Longevity in the business world is its own Holy Grail. Episodic success means less than sustained and incremental growth patterns across your business’ lifespan. Channeling this sustainable growth and incorporating it into the working mechanisms of your startup can help your business thrive for quarters to come.
This focus on sustainability speaks to the ongoing processes of maintaining and clarifying your entrepreneurial vision and business model as you go about your day-to-day work. In some ways, business plans need to be malleable. No matter what market or sector you reside in, it isn’t immune to change. Being able to anticipate and respond to change is often a challenge for startups and SMBs alike.
The people that make up your workspace influence true sustainability. Surround yourself with the right people for the job. In a startup environment, the people that you surround yourself with, who collaborate with you and share in common vision, are the people that can lead to the direct success or failure of a venture.
You may be running a one-man show at this point, but the intention in scaling up is to grow your team as demand rises. Those first few selections for employees, partners, or team members are critical. A strong core has a much higher probability of growing in sustainable directions than a team that lacks trust or communication.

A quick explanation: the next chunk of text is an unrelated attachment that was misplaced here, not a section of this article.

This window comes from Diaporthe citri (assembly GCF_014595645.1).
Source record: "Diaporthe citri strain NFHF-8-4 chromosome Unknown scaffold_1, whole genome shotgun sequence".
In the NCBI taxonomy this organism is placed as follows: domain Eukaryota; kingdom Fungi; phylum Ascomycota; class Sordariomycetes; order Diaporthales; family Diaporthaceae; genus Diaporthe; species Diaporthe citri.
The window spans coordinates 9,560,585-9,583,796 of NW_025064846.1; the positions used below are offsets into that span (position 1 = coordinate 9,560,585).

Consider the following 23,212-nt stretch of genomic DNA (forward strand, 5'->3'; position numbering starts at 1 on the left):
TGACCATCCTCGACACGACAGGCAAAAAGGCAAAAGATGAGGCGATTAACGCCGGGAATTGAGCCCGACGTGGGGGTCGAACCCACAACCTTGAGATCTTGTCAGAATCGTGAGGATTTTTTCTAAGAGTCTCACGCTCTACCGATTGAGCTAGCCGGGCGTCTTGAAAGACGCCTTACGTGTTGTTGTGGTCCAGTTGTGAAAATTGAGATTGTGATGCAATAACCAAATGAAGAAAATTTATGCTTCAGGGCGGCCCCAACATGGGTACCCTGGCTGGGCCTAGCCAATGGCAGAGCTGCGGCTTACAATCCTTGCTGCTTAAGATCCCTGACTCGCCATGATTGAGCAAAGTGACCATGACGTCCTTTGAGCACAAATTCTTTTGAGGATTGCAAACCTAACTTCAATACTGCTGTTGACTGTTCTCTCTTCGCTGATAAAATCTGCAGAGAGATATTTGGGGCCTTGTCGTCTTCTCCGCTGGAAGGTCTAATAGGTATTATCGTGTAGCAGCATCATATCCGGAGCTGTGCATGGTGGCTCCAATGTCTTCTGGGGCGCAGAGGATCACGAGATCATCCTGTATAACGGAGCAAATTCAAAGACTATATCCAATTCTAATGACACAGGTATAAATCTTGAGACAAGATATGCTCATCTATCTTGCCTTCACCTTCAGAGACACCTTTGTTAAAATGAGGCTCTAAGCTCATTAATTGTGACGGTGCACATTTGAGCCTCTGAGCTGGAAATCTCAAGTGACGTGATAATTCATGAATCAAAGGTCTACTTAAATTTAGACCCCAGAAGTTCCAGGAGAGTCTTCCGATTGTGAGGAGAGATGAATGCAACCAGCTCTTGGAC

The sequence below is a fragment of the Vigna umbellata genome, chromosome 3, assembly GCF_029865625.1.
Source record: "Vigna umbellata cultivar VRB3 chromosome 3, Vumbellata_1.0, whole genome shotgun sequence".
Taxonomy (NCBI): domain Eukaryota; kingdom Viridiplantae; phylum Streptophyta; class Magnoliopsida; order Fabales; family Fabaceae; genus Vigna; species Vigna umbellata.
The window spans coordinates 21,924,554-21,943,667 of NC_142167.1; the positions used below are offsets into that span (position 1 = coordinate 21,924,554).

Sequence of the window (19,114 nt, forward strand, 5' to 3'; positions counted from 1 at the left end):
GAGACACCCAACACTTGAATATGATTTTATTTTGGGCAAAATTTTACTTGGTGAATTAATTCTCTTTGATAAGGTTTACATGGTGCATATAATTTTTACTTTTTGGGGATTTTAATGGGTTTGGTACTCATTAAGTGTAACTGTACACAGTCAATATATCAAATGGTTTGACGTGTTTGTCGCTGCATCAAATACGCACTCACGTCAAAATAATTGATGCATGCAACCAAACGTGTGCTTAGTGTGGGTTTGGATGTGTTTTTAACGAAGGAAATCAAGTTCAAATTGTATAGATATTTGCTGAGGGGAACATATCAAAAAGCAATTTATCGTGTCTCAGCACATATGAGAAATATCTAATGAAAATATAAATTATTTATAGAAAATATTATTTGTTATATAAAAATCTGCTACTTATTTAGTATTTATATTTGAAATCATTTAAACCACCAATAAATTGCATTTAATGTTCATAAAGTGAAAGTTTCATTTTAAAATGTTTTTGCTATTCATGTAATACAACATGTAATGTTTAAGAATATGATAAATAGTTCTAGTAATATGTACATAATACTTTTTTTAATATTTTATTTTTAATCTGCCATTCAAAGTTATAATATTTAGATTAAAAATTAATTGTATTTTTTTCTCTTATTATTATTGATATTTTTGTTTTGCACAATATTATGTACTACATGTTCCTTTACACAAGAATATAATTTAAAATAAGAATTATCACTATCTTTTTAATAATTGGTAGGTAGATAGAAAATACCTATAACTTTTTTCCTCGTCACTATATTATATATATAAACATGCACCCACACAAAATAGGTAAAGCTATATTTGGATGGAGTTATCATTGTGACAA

As teams grow, a culture of honesty, communication, and trust becomes a must. Part of this comes from a commitment to transparency and sharing of knowledge, but it also comes from addressing the impact of your shared vision through your everyday business practices. Sustainable hiring and employee retention practices will help you to grow your business to include the right people for the job. Sustainable growth also means that you grow at an appropriate pace, not too fast and not too slow.
Sharing the Vision
Additionally, know who your stakeholders are from the outset. Sustainable startups are able to identify, reach, and then steward stakeholders throughout their lifespan. Share your mission and vision with them and help them to become engaged partners on your journey as they buy in to your business plan. Again, transparency is key in this arena as well. Keep clear and transparent records, use financial professionals when applicable and delegate tasks that require expertise to individuals qualified to handle them.
In all, the single best way to use sustainability as an asset for your startup or small business is to intertwine your long-term vision with your day-to-day practices. Your vision and mission should be at the heart of everything that you do. It should act as a figurative siren call that harkens you away from business decisions that don’t align with your long-term goals.
Ensure that every single team member knows the vision for the business and that they have bought in to this shared plan. Come back to your vision frequently, not just annually when you reflect on the progress that you’ve made in the past year. If your vision is well thought out and accurately reflects your business model, you can use it to grow sustainably in the future.
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